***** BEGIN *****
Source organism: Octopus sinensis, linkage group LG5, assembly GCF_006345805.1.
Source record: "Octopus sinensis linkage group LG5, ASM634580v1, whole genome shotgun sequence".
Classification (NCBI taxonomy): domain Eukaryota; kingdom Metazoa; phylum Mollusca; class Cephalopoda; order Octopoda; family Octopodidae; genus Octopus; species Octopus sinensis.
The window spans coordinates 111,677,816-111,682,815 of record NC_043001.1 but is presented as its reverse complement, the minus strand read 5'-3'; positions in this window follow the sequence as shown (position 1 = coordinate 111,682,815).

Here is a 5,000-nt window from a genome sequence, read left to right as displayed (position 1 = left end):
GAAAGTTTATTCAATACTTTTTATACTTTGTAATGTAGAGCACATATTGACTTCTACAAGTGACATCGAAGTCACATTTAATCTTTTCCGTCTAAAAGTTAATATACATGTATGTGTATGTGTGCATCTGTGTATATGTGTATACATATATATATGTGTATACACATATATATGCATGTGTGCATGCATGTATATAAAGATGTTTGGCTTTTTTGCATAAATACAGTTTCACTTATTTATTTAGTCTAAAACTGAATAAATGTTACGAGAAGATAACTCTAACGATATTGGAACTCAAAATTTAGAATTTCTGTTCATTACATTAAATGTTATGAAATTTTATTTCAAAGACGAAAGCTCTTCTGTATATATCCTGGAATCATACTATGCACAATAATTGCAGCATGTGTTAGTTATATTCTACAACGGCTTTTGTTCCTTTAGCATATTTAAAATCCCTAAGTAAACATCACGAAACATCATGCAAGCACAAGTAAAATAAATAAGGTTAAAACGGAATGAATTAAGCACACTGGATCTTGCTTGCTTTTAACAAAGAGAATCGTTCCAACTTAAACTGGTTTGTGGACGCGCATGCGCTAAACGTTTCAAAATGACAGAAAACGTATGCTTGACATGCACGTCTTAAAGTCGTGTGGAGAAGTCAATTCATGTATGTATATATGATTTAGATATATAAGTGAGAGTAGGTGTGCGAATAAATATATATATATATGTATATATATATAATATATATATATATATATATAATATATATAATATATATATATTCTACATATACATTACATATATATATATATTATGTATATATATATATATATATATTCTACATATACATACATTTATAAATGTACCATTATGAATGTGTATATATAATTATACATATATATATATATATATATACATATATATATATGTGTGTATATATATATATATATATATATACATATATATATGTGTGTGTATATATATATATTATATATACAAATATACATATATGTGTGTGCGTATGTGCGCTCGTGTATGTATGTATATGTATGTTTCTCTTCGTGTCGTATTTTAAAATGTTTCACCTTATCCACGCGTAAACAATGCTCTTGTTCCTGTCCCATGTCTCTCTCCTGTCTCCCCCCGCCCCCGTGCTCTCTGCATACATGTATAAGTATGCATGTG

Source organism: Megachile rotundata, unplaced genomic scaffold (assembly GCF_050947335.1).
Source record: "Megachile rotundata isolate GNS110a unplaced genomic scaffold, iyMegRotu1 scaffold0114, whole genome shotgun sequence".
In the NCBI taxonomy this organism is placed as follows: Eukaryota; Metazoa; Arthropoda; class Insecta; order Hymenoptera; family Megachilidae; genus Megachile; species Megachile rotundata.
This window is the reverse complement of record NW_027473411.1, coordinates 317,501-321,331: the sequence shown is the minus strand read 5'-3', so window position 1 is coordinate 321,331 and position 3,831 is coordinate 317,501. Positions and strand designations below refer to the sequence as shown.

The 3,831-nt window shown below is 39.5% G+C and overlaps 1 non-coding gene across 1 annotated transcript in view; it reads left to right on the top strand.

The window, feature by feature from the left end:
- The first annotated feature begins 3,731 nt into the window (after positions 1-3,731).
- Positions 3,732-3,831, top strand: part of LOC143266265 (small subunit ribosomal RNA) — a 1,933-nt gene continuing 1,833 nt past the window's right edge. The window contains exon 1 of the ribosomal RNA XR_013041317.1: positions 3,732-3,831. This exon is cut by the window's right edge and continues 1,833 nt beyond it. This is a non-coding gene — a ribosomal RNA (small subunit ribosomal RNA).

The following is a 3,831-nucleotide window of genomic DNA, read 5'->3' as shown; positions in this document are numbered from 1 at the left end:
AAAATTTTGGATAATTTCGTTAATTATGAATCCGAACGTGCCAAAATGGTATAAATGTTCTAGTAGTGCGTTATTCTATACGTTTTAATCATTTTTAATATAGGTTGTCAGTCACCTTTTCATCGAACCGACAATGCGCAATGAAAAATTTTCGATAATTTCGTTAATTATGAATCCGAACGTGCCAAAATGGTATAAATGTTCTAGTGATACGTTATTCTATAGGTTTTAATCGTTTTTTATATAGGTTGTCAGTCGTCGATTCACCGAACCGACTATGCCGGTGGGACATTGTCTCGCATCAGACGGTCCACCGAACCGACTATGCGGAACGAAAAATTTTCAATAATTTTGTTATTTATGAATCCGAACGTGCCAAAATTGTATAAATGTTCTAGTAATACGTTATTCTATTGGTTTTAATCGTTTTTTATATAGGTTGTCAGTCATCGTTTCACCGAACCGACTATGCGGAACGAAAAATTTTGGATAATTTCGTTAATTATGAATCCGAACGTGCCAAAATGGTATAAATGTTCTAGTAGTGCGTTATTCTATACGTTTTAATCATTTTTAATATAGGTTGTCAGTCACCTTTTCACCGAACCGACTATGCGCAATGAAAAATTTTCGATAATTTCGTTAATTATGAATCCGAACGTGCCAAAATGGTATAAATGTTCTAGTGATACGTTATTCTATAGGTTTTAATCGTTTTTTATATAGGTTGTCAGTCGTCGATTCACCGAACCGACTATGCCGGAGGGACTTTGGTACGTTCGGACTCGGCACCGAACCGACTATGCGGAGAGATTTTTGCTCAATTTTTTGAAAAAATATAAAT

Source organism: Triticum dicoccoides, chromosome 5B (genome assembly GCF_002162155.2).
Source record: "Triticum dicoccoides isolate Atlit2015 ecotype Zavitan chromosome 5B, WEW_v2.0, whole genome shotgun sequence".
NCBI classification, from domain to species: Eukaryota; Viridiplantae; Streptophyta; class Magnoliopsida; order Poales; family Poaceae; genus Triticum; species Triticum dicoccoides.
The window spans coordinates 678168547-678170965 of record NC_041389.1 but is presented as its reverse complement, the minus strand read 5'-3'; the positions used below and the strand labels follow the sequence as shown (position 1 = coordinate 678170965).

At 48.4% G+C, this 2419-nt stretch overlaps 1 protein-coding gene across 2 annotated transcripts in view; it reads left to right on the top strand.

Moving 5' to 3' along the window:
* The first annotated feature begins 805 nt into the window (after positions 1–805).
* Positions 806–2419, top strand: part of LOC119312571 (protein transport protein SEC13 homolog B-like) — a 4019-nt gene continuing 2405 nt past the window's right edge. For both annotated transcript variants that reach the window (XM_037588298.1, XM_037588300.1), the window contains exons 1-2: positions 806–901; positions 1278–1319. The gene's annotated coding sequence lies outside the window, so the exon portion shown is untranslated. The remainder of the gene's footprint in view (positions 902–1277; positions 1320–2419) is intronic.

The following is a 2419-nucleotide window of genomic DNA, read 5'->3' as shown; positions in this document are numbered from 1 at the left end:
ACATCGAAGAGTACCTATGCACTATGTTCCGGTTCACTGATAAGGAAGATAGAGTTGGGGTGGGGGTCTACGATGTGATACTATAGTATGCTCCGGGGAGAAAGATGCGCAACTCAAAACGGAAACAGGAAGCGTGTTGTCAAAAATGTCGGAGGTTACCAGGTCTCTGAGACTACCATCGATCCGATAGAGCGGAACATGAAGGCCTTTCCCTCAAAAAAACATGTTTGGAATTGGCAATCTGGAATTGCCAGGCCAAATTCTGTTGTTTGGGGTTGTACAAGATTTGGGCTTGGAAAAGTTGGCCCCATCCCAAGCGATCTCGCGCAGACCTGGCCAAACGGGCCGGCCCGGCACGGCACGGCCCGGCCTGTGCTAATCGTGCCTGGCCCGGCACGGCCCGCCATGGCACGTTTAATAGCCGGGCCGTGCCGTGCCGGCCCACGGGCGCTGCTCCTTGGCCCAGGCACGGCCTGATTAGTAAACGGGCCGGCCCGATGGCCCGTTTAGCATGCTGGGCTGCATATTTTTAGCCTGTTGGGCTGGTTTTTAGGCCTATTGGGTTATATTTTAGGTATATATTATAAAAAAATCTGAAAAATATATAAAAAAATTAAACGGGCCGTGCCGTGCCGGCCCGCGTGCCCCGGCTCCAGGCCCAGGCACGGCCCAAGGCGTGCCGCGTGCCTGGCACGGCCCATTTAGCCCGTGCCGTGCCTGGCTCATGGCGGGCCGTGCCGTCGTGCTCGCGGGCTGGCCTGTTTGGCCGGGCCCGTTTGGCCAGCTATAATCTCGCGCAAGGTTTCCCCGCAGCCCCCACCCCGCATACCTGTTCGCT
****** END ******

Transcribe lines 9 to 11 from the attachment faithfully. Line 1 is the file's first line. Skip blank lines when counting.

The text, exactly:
In the NCBI taxonomy this organism is placed as follows: Eukaryota; Metazoa; Arthropoda; class Insecta; order Hymenoptera; family Megachilidae; genus Megachile; species Megachile rotundata.
This window is the reverse complement of record NW_027473411.1, coordinates 317,501-321,331: the sequence shown is the minus strand read 5'-3', so window position 1 is coordinate 321,331 and position 3,831 is coordinate 317,501. Positions and strand designations below refer to the sequence as shown.

The 3,831-nt window shown below is 39.5% G+C and overlaps 1 non-coding gene across 1 annotated transcript in view; it reads left to right on the top strand.